Father Ronald R. Saucci MM, a pillar of UCAN for over 25 years, passed away Sept. 1. Father Saucci was 81 years old and a Maryknoll priest for 51 years. His friend and UCAN's publisher Father William Grimm MM pays tribute to his mentor and guide and someone without whom UCAN would not still exist.
Last night, a friend called to say that our colleague, mentor and friend Maryknoll Father Ron Saucci has died. Ron had been told more than nine years ago that he had only months to live, but as the hymn says, "Lord I keep so busy workin' for the kingdom ... Ain't got time to die." So, he kept working for the Kingdom. And his friends kept thinking that he just might keep going forever.
After the call, I went to my computer to send word to others. The radio was on, and the announcer said that the next piece would be Aaron Copland's Fanfare for the Common Man.
"Yes, that's Ron's music," I thought.
Fanfare would certainly suit him. Ron was incredibly multi-talented. He hosted a popular TV program in the United States for years. He was a publisher, a film producer, a pastor and port chaplain in Hong Kong, an artist, a cook, a martial arts black belt, a businessman on behalf of the apostolate. He set up contemporary China's first Catholic printing plant. He was one of the early directors of UCA News and for decades kept this Asian church news agency alive through his ability to garner financial contributions for its operations.
Admittedly, some would also point out that if a fanfare were played for Ron Saucci, the likelihood is high that he would be among the trumpeters. He blew his own horn, something that especially bothered those who had only tin whistles upon which to peep. Those who loved him knew better.
One day, several carloads of priests were returning from a funeral, and stopped to visit a famous shrine. I was in Ron's car as we pulled into the huge, completely empty parking lot. Ron drove clear across the lot to a section reserved for clergy parking. As he pulled into one of the spaces, he said, "There — that should give them something to talk about." All I could say was, "Ron, sometimes you do an excellent Ron Saucci imitation." He smiled and said, "You figured it out."
Ron was the son of a Brooklyn pizzeria owner, and he never stopped being so. He knew political, social, cultural and financial leaders around the world, but his happiest relationships were with waiters, parking lot attendants, gardeners and old men sitting on benches in Hong Kong.
He was idolized by the mainly Filipina congregation with which he celebrated the Sunday Eucharist in Hong Kong. He had an uncanny ability that I envy as a preacher. He was not a scholar or theologian, but knew how to help his hearers open their hearts to respond to the Holy Spirit preaching within them. He did it by sharing his own heart stories, but in such a way as to awaken his hearers' own stories. Any time I heard him preach, I wished I could manage to do as he did, but I lack the humility that his bluster hid.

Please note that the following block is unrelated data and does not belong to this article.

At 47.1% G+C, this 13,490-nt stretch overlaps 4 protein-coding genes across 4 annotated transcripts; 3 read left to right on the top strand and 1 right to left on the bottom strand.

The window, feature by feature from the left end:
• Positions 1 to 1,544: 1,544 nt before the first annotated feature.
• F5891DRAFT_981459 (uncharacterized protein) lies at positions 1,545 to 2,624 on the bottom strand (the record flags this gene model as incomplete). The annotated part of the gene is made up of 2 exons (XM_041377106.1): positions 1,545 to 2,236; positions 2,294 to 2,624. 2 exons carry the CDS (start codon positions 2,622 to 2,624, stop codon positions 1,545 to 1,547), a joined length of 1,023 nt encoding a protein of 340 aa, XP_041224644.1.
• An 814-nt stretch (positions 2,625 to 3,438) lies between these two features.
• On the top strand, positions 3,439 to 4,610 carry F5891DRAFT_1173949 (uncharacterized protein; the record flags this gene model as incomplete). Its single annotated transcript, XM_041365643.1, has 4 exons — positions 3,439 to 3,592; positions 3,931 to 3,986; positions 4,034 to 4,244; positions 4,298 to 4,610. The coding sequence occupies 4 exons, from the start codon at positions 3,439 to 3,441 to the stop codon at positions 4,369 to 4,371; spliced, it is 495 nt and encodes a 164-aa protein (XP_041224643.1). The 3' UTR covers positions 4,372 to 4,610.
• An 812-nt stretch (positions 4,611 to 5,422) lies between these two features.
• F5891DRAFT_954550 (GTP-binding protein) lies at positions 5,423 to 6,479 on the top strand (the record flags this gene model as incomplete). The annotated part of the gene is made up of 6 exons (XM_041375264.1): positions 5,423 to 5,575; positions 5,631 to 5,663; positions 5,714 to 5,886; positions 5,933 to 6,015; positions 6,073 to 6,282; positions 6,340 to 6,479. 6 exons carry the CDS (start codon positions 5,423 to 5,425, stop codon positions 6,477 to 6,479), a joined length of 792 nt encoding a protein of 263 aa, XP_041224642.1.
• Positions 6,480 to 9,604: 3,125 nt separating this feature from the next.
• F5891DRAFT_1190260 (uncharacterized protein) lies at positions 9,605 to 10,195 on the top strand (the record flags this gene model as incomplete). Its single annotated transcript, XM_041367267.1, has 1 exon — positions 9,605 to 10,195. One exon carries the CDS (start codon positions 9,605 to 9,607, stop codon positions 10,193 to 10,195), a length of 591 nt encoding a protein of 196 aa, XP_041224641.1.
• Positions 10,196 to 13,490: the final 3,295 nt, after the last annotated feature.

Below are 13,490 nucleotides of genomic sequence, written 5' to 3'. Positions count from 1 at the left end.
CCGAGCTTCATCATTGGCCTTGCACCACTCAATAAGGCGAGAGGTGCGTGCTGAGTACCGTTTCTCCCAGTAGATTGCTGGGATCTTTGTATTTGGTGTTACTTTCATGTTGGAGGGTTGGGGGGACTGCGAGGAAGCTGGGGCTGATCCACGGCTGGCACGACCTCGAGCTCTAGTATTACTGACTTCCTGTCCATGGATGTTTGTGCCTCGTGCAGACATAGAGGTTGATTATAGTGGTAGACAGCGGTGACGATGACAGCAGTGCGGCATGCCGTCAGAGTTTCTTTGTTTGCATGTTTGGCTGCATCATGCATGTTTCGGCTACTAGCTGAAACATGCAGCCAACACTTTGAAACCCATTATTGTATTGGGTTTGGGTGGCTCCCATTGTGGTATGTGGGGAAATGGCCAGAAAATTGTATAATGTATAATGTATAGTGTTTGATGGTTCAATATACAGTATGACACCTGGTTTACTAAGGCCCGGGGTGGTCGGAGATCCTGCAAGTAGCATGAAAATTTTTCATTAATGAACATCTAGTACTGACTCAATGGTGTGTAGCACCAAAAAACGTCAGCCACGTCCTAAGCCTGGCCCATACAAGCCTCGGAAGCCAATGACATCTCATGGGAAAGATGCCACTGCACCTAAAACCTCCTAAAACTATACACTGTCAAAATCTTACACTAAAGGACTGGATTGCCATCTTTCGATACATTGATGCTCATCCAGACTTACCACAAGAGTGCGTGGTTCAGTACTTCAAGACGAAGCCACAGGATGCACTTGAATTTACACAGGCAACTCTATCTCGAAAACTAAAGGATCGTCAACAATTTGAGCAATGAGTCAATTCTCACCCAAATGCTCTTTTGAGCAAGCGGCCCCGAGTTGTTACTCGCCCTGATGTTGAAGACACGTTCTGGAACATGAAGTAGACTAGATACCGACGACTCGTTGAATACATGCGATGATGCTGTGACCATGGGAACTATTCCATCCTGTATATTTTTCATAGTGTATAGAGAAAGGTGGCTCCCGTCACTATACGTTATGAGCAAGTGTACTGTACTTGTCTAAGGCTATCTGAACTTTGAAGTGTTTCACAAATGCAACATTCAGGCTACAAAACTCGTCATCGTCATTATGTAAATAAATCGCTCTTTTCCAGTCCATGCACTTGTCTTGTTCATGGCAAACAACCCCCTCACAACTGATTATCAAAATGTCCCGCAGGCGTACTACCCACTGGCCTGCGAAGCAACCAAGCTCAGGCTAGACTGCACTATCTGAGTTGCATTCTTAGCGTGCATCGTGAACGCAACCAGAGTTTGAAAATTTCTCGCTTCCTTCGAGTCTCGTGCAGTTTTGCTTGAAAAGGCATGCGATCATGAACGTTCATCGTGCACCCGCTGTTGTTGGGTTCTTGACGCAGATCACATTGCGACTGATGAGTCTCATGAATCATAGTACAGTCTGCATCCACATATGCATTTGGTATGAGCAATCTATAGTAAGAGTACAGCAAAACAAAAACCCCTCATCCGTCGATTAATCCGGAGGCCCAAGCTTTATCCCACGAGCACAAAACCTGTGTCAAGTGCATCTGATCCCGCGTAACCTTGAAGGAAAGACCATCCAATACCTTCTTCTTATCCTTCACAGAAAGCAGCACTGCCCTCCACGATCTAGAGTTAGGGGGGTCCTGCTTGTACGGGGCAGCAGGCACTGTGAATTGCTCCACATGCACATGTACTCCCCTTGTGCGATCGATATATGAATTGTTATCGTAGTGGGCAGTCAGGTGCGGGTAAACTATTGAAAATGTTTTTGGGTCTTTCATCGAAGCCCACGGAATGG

Those of us who worked with him experienced another aspect of that ability. He often detected talents that we ourselves did not know we had. And then he challenged us to explore and develop them while allowing us to stumble along the way, even if sometimes our stumbles might take him down as well. Ron had great respect for the abilities, dreams and potential of youth.
When I was still a seminarian and Ron was in one of his stints as a department head at Maryknoll's headquarters, he was at a table with a group of us students as we were being hounded by an older priest who was infamous for his ill-mannered assaults upon anyone and anything that smacked of Vatican II. When in the course of a diatribe which we seminarians endured with uncharacteristic patience he said, "I would never enter the seminary today!" Ron calmly spoke on our behalf. "Then shut up and give some respect to these men who are willing to do what you wouldn't for the Gospel." I had liked him before; that's when I came to love him.
Ron Saucci did not have a common touch. He did not need it. He was a common man. He had the foibles common to us all. But, he used those foibles for the sake of his vocation as a priest and missioner. He could touch and teach the common man in everyone, no matter how "uncommon" they might appear to others, or even themselves.
Just as for that congregation in Hong Kong, so too he helped everyone he met to touch the glory of God within each of us. He knew that the common man deserves fanfare. May he be welcomed into God's kingdom with heaven's fanfare for the common man.
As I wrote that last sentence with the radio tuned to another station, Copland's Fanfare started playing. An echo of heaven?
Father William Grimm, MM, is publisher of ucanews.com and is based in Tokyo.